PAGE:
By Dennis Fisher
A group of cryptographers in the UK has published a letter that calls on authorities in that country and the United States to conduct an investigation to determine which security products, protocols and standards have been deliberately weakened by the countries’ intelligence services. The letter, signed by a number of researchers from the University of Bristol and other universities, said that the NSA and British GCHQ “have been acting against the interests of the public that they are meant to serve.”
The appeal comes a couple of weeks after leaked documents from the NSA and its UK counterpart, Government Communications Headquarters, showed that the two agencies have been collaborating on projects that give them the ability to subvert encryption protocols and also have been working with unnamed security vendors to insert backdoors into hardware and software products. Security experts have been debating in recent weeks which products, standards and protocols may have been deliberately weakened, but so far no information has been forthcoming.
“By weakening cryptographic standards, in as yet undisclosed ways, and by inserting weaknesses into products which we all rely on to secure critical infrastructure, we believe that the agencies have been acting against the interests of the public that they are meant to serve. We find it shocking that agencies of both the US and UK governments now stand accused of undermining the systems which protect us. By weakening all our security so that they can listen in to the communications of our enemies, they also weaken our security against our potential enemies,” the letter says.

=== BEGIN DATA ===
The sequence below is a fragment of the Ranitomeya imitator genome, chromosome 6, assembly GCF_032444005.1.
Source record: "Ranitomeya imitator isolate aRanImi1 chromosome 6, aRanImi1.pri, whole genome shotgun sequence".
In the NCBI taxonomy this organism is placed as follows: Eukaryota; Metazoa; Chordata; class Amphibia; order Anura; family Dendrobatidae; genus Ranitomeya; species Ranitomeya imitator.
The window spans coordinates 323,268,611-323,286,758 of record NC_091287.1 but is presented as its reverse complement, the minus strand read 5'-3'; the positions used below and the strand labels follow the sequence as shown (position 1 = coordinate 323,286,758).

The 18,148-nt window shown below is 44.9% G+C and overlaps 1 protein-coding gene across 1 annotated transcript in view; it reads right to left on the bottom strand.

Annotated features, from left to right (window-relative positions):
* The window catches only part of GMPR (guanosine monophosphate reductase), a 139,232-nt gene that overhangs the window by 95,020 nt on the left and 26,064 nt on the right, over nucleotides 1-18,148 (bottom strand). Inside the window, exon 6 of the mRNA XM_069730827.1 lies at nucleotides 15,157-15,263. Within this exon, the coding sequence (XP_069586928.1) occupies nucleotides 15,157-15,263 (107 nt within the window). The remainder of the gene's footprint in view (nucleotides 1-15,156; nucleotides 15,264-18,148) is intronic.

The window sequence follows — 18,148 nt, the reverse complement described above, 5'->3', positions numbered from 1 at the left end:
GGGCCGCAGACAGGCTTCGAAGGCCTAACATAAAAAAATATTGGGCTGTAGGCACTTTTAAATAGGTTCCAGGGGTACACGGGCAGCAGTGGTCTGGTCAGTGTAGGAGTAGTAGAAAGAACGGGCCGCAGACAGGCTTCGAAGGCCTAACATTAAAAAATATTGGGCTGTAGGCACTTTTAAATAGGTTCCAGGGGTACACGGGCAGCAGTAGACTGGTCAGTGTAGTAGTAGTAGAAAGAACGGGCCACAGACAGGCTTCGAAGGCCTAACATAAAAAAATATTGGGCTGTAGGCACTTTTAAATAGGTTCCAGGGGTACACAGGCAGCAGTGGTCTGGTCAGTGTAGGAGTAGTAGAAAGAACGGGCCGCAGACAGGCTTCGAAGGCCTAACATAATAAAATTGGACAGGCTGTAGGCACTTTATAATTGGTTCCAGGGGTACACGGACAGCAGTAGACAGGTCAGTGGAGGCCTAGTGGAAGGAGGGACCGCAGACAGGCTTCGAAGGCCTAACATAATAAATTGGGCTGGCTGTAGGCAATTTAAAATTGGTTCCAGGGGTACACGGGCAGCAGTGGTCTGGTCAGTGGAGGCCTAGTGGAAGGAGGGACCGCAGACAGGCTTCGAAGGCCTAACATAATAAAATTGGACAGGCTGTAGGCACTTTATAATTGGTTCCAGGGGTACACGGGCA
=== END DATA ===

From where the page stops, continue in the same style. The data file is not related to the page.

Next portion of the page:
Published on Monday, the letter is signed by cryptographers from the University of Bristol, University of London, University of Birmingham, University of Luxembourg, University of Southampton, University of Surrey, University of Kent, Newcastle University and University College London. In it, the researchers call on the relevant authorities to publicly name the products and standards that have been weakened in order to inform users which systems they should avoid.
“We call on the relevant parties to reveal what systems have been weakened so that they can be repaired, and to create a proper system of oversight with well-defined public rules that clearly forbid weakening the security of civilian systems and infrastructures. The statutory Intelligence and Security Committee of the House of Commons needs to investigate this issue as a matter of urgency. In the modern information age we all need to have complete trust in the basic infrastructure that we all use,” the letter says.
In the weeks since the documents detailing the NSA’s cryptographic capabilities emerged, further details about exactly which protocols the agency can attack successfully and which standards it may have influenced have been scarce. NIST, the U.S. agency that develops technical standards for cryptography, among other things, as denied accusations that the NSA was able to weaken some of the NIST standards. However, at the same time, NIST officials have issued a recommendation that people no longer use one of the encryption standards it previously published.
“NIST strongly recommends that, pending the resolution of the security concerns and the re-issuance of SP 800-90A, the Dual_EC_DRBG, as specified in the January 2012 version of SP 800-90A, no longer be used,” the NIST statement says.
The standard in question is an elliptic curve random bit generator, and cryptographers have called into question its integrity in the wake of the latest NSA revelations, mainly because its difficult to tell how the points on the elliptic curve were determined.
“This algorithm includes default elliptic curve points for three elliptic curves, the provenance of which were not described. Security researchers have highlighted the importance of generating these elliptic curve points in a trustworthy way. This issue was identified during the development process, and the concern was initially addressed by including specifications for generating different points than the default values that were provided. However, recent community commentary has called into question the trustworthiness of these default elliptic curve points,” the NIST statement says.